Saturday, August 25, 2007

Hit and STAY!

Although this seems very basic to most people, if you are involved in an accident, whether you believe the accident to be your fault or not, legally you must follow certain protocols. After the accident you are required by law to contact (or attempt to contact) the individual you collided with, exchange California Driver's licenses, contact information, and insurance information. If you fail to do this, even if the accident is NOT your fault, you could be charged with a crime. In the event, the other party is no where to be found (ie you collide with a parked car) you are required to place a note with the aforementioned information on a note and attach it to the vehicle.

Unfortunately, when many of us are involved in an accident we go into panic mode. Many people fail to think clearly and realize one important thing: the crime involved is NOT hitting the other individual, the crime is running. About 95% of the hit-and-run cases I have handled involved parties with insurance; so if they simply would have followed the law, they would not have been subjected to criminal charges. If you are caught and convicted of the crime it could be charged as a felony or a misdemeanor depending on the amount of damage in the accident. Such crimes could subject you not only to jail time, but also consequences on your driving record, insurance, and your professional licensure as well.

The other night, my partner and I were getting ready to call it a night. I received a call where an individual had just accidentally hit and substantially injured an individual on a bicycle. As his actions were unintentional, and the incident had only recently occurred, I instructed him to return to the scene and exchange information with the individual and avoid the drama and tremendous expense, of potentially being arrested. He then told me that he infact had returned back to the accident scene in an attempt to make sure no one could identify him and find out if the person was hurt. Once he found out the person was substantially injured, he freaked out and decided to leave. He then told me he was a DOCTOR.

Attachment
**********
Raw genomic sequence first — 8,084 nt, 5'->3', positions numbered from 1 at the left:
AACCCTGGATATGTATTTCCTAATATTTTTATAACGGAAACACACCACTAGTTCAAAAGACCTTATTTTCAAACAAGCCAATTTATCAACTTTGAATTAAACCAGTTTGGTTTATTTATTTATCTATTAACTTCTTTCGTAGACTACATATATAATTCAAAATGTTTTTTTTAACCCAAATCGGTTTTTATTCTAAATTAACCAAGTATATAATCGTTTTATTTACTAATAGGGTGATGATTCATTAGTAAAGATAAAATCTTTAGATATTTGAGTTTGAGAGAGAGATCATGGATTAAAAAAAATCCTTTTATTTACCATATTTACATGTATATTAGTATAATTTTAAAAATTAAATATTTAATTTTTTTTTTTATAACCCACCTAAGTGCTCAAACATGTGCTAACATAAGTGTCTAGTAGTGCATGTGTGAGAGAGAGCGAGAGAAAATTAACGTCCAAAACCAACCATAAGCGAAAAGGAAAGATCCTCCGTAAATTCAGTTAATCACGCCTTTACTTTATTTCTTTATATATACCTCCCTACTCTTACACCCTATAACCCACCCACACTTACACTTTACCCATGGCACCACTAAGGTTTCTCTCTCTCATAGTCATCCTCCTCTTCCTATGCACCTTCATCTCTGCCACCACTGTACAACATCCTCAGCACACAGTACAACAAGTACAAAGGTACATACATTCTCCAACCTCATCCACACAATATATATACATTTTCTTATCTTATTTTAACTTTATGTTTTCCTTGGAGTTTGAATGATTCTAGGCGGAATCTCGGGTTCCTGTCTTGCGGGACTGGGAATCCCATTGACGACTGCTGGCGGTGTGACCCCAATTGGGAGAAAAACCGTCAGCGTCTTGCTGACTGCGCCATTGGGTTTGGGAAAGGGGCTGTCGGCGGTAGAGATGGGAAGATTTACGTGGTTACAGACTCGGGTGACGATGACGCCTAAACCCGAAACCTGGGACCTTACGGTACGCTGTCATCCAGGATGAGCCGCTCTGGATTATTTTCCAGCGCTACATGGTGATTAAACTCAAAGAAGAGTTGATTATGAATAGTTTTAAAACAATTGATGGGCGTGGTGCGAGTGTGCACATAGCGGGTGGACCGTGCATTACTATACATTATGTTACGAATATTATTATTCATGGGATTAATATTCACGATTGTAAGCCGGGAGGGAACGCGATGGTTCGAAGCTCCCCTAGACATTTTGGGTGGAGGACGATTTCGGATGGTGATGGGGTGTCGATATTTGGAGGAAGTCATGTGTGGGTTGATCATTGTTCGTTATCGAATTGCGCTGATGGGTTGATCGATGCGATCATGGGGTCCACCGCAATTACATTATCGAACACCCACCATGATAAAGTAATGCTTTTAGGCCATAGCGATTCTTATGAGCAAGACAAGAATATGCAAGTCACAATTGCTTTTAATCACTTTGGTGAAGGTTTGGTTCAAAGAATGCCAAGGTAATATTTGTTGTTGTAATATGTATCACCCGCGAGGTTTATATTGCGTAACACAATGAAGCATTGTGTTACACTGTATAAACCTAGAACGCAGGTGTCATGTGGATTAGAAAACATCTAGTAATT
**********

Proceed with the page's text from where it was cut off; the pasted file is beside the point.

As less then twenty minutes elapsed since the incident, I told him to go back or at least contact the police and inform them of the incident to avoid possible hit and run charges as well as potentially facing action against his license to practice medicine. Although I reminded him the crime was not the accident, but not taking responsibility for it and also told him if he was caught his life would be a great deal worse. Additionally, he would have to live with his conscious for the rest of his life. He told me he would think about it, but I could tell he was not thinking clearly and did not follow my instruction. Unfortunately, this is not an uncommon call I receive.

Last, it is important to place yourself or someone you care about in the "victim's" position. Personally over the last 10 years I have experience 2 rather serious hit and run injuries to my car while it was parked and my partner was almost killed in an accident where the individual ran. If you are involved in such an accident, generally you have no reason to run, as you most likely will not be charged with any sort of crime, is it really worth the risk and expense of getting caught?

If you have any questions about this matter or any other legal matter or referral please do not hesitate to contact the Law Offices of Carl Simons at (310) 749-4529.